Difficulty Breathing can be a Symptom of

Difficulty breathing: what health problems is it a symptom of?

Prof. Dr. Wolfgang Popp is a specialist in pneumology and attending physician at the Wiener Privatklinik in the Austrian capital. He specializes in pulmonology, allergy and immunology, pulmonary function laboratory, endoscopy and consultancy. He has been in practice since 1993. From 1996 to 2015 he was medical director of the Healthy Lungs Institute for Respiratory and Lung Diseases in Vienna.

Since 2015, he has been Medical Director of the "Center for Long-Term Ventilation and Lung Diseases" at the PDO.

 

Prof. Popp, what does labored breathing really mean?

Difficulty breathing means that the patient has the feeling that he is not getting enough air. Shortness of breath is a sensation between a subjective "should" and a possible "existing," i.e., that the patient may be short of breath (short of breath) even though many of the findings are not bad. However, it is often the case that an organic disease lies behind the shortness of breath. These diseases are pulmonary or cardiac, or anemia, for example. Shortness of breath should clear up relatively quickly if it occurs in acute form. If it persists longer, one has some time.

 

What could be the cause of shortness of breath?

The cause of shortness of breath in the lungs are usually asthmatic complaints that occur due to allergies, shortness of breath occurs often during infections, but there can also be many other causes. In older people who smoke it is often due to COPD (chronic obstructive pulmonary disease), but the cause in acute or recurrent breathlessness can also be pulmonary embolism or rare diseases such as pneumothorax. In addition, cardiac diseases should certainly also be thought of and should be clarified by differential diagnosis. This means that we often think of allergies in young patients, cardiovascular disease in older patients, COPD (chronic obstructive pulmonary disease) in smokers, and sleep apnoea in people who are breathless during sleep. It is also important to ask about any accompanying symptoms (cough, airway noise, phlegm or pain).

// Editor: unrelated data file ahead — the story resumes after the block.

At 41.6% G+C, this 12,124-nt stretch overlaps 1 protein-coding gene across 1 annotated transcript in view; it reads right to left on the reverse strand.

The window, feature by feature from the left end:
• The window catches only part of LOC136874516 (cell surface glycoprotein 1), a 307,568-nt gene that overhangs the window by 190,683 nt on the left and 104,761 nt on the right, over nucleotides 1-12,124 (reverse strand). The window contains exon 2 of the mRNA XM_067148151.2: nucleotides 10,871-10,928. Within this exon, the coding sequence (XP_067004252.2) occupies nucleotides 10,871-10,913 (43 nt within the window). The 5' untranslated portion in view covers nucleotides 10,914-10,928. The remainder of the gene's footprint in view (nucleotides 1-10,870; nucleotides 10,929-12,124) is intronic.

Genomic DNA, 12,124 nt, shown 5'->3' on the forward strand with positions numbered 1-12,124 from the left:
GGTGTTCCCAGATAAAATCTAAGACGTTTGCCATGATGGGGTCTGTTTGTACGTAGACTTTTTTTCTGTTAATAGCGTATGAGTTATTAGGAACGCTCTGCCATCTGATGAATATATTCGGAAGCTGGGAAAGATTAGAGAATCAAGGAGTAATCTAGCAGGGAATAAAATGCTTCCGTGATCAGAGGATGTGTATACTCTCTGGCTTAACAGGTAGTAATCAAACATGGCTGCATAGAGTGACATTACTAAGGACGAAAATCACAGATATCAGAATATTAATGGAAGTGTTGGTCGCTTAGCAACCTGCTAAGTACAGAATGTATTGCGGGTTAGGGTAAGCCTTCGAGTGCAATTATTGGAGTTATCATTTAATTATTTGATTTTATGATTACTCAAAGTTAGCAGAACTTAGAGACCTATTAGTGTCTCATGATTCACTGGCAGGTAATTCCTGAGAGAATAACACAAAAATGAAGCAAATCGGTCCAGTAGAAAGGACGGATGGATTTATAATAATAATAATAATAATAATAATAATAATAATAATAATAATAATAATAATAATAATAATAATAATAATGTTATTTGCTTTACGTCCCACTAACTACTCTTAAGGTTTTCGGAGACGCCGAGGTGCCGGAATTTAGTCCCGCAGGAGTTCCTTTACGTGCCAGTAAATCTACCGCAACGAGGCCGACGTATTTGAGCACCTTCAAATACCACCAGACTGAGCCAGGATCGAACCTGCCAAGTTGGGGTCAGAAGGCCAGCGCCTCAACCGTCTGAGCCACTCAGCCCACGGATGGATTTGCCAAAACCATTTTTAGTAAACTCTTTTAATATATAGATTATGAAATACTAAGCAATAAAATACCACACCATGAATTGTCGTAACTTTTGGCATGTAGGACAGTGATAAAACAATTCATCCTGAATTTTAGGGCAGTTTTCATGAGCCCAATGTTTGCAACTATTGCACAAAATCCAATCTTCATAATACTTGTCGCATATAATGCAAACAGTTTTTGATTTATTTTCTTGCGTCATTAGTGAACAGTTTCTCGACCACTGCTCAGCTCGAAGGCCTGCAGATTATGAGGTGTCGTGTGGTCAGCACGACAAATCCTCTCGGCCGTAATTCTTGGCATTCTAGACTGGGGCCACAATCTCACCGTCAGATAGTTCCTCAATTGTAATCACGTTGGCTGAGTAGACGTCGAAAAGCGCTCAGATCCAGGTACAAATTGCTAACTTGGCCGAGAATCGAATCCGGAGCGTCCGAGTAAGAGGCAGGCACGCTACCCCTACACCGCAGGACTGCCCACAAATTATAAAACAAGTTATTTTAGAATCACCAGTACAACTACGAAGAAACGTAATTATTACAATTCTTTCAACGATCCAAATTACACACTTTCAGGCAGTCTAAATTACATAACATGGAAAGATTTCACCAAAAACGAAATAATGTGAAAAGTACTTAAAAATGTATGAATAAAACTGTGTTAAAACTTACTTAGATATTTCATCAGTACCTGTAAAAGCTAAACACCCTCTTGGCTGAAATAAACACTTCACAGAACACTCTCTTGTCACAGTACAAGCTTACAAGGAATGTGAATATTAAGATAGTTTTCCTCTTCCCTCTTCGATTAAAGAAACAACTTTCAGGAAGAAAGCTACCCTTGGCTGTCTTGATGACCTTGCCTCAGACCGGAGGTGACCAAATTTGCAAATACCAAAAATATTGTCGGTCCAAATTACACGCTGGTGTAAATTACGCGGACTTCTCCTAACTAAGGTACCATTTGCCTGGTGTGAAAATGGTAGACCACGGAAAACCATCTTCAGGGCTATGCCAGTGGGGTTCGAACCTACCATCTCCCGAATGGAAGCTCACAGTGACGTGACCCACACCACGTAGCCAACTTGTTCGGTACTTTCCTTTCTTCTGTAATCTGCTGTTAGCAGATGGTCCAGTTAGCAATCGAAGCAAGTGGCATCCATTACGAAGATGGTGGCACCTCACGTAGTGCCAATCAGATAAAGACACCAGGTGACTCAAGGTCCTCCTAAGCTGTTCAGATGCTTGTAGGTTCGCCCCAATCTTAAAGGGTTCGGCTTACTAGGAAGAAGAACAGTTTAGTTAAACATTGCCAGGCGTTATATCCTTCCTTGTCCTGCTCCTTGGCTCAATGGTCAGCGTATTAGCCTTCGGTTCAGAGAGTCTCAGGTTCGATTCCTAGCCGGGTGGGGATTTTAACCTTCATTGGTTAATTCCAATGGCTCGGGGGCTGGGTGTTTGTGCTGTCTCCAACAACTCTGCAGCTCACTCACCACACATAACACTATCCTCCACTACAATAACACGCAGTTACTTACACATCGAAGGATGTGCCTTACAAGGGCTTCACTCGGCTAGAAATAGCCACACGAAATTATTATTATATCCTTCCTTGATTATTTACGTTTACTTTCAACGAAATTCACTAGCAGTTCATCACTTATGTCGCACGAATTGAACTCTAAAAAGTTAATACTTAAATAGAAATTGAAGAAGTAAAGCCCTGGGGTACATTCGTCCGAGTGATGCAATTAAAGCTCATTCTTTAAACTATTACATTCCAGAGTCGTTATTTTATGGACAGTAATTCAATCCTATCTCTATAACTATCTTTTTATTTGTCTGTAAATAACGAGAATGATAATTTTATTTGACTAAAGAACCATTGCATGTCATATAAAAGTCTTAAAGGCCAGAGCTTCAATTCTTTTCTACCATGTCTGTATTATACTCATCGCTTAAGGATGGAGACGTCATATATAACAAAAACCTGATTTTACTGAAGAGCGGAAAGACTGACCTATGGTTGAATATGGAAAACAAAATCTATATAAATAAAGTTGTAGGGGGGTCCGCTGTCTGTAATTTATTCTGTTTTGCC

But when accompanied by other symptoms, such as fatigue, chest pain, a lump in the throat or swelling, what might signal difficulty breathing?

These accompanying symptoms point to possible more specific diseases, such as asthma, COPD (chronic obstructive pulmonary disease), pulmonary embolism, lung cancer, sleep apnea, or others.

 

Which is more dangerous: difficulty breathing when straining or during sleep?

Shortness of breath is most dangerous when it occurs in acute form or worsens acutely. Dyspnoea on exertion may be an indication of asthma or an indication of heart disease. Nocturnal dyspnoea may be a symptom of sleep apnoea, and sounds during breathing may be a sign of respiratory disease. In combination with leg edema, dyspnea may be a sign of heart failure.

 

When should we see a specialist?

In the event of new symptoms or worsening of already known symptoms, further clarification should be carried out, ideally with the help of a pulmonary specialist, usually with a lung function test and chest X-ray, along with a chest CT scan or additionally with a cardiologist and internist.

 

How can breathing problems be treated?

Respiratory problems are usually treated according to their cause. Typically in the case of obstruction (narrowed airways) - by inhalation therapy to open the bronchi and, depending on the cause in asthma and COPD - also by anti-inflammatory therapy. In cases of severe obstruction, advanced therapies are available in the form of antibody therapies or targeted therapies. In the case of allergies - specific therapies and prophylaxis, and in the case of chronic bronchitis by drug treatment in conjunction with physical methods to mobilize mucus, a particular example of bronchiectasis.

 

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